Will the minister assure Canadians that any individual with immigration concerns will not be allowed into Canada until the individual has been put through a secondary screening?

Topic:   Oral Question Period
Subtopic:   Canada-U.S. Border
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October 6, 2003

Ms. Val Meredith (South Surrey—White Rock—Langley, Canadian Alliance)

Mr. Speaker, the Canadian Alliance has learned that as of today, the immigration minister will not be staffing the Thousand Islands Bridge border crossing from midnight to 8 o'clock in the morning. This means there will be no immigration officer on duty from Lacolle, Quebec to Niagara Falls for eight hours to screen travellers who require secondary screening for immigration purposes.

Can the minister explain how this will enhance security for Canadians?

Topic:   Oral Question Period
Subtopic:   Canada-U.S. Border
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September 24, 2003

Ms. Val Meredith (South Surrey—White Rock—Langley, Canadian Alliance)

Mr. Speaker, this past summer British Columbia was hit by the worst forest fire season in recent memory, with numerous fires destroying people's homes, businesses and lives.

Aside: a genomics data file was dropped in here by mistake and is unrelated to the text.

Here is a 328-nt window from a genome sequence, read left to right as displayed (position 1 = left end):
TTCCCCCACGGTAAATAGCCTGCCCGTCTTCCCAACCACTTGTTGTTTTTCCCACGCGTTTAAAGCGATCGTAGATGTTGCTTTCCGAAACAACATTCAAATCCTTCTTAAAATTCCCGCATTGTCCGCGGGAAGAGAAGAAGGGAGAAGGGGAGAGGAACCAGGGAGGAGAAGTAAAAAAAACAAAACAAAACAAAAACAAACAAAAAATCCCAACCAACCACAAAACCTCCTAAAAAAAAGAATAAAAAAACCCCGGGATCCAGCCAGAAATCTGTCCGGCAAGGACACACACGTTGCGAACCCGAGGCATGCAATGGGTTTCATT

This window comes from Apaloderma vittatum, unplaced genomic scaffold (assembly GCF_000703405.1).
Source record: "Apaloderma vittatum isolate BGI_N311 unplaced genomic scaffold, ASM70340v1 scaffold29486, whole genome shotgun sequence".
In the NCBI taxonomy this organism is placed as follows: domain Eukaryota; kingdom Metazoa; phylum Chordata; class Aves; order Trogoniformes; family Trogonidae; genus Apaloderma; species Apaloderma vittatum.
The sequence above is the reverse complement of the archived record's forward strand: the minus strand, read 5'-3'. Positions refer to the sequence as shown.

The Canadian armed forces did send some troops to assist but these troops had to come from other provinces as the Liberal government closed down the only military base on the mainland of British Columbia.

While British Columbians were pleased to receive the assistance of the military, they were shocked to hear that the federal government might seek reimbursement from the province for the use of these troops.

However the Liberals did spend a great deal of taxpayer money sending out countless Liberal politicians, including the Prime Minister and the new Liberal leader, for photo ops in the fire ravaged area. I suppose British Columbians will be billed for these travel costs as well.

If the new Liberal leader is truly serious about building new relations in the west, here is some advice for him: Send the money, send the troops, but keep the Liberal politicians at home.

Topic:   Statements By Members
Subtopic:   B.C. Forest Fires
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September 23, 2003

Ms. Val Meredith (South Surrey—White Rock—Langley, Canadian Alliance)

Mr. Speaker, I am pleased to stand in the House to present a petition from members of my constituency, 125 of them, who call upon Parliament to pass legislation to recognize the institution of marriage in federal law as being the lifelong union of one man and one woman to the exclusion of all others.

Topic:   Routine Proceedings
Subtopic:   Petitions